Player after player will tell you that they did not understand Coach Wooden’s rules when they were playing but after their playing days were over, they found that rules provided the basis for the success in their lives, whether it was in basketball or elsewhere.

And for me, there was a degree of comfort in knowing that Coach Wooden found his own success in Christ.

Charles Handy, the noted philosopher, noted Jesus changed the thinking of the time by teaching that the meek should inherit the earth, the poor would be blessed and the first would be last in the ultimate scheme of things. (Charles Handy, The Age of Unreason, pg 23) In doing so, Jesus challenged the system and caused people to think in an entirely different manner. You cannot be a true Christian unless you are willing to change your thinking and see things in a new way. You cannot do this in a solely rational manner; you must have a vision based on faith. By the same token, you cannot see new things in a new way based on faith alone; you must be able to act in a rational manner. (adapted from “A New Order Of Things”)

We can easily see the Book of Leviticus as a set of laws, rules, and regulations that tell us how to live. In fact, there are many today who seek to have that accomplished today.

But if we look carefully at the rules that are the reading for today, we find that they are more than that. From the very first statement, “Be holy as I am holy” to the ending verse, “Love your neighbor as yourself,” these verses show how the holiness of the Holy One is to be lived out in our daily live and how we treat and do not treat our neighbors. These verses are the biblical ground for what John Wesley would later call “social holiness.”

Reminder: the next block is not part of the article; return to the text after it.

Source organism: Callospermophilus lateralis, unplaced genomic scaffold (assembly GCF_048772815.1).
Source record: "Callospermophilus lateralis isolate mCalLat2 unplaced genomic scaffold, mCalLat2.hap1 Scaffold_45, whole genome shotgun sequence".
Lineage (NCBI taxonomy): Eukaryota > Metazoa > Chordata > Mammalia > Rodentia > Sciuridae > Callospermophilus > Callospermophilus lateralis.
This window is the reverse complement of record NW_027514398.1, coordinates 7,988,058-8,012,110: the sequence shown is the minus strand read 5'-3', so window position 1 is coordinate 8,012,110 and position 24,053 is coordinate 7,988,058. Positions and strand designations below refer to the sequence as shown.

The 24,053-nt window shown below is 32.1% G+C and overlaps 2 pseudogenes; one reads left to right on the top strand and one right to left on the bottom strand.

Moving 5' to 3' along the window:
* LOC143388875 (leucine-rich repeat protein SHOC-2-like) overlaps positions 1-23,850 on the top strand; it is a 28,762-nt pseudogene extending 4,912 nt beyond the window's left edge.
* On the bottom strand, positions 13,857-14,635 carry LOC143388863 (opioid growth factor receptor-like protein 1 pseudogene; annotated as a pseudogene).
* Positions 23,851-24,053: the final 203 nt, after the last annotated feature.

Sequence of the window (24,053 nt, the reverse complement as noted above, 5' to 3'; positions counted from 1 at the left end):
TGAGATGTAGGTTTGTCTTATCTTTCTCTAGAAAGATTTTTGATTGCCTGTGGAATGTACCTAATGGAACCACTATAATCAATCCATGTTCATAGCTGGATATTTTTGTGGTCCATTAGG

Wesley would also put it this way, social holiness is the way we watch over one another in love. It was a way to help early Methodists fulfill the three General Rules:

  1. Do no harm
  2. Do good
  3. Stay in love with God

The organization of the early Methodist church, the Methodist bands, class meetings and societies, was done to help the early Methodists fulfill these rules. But it was not meant to be a simple checklist of personal actions (I have done this, this and this today); rather it was meant to be a way of actively working and witnessing against evil and for good in the general society. It was, if you will, the basis for an operating system, a way to live one’s life to the fullest.

Jesus takes the call from Leviticus to love one’s neighbor further. He reminds us that in God’s Kingdom we are called to love not just our neighbors but those who harm us, oppress us, and seek to destroy us. Offer those who harm you the other cheek; give those who steal our outer garments all your clothes; offer to walk an extra mile when you are compelled to walk one. Give liberally to those who beg and want to borrow from you. Counter those who would steal with a generosity they weren’t expecting and give those lacking in love and who seek to harm you the perfection in love they sorely lack.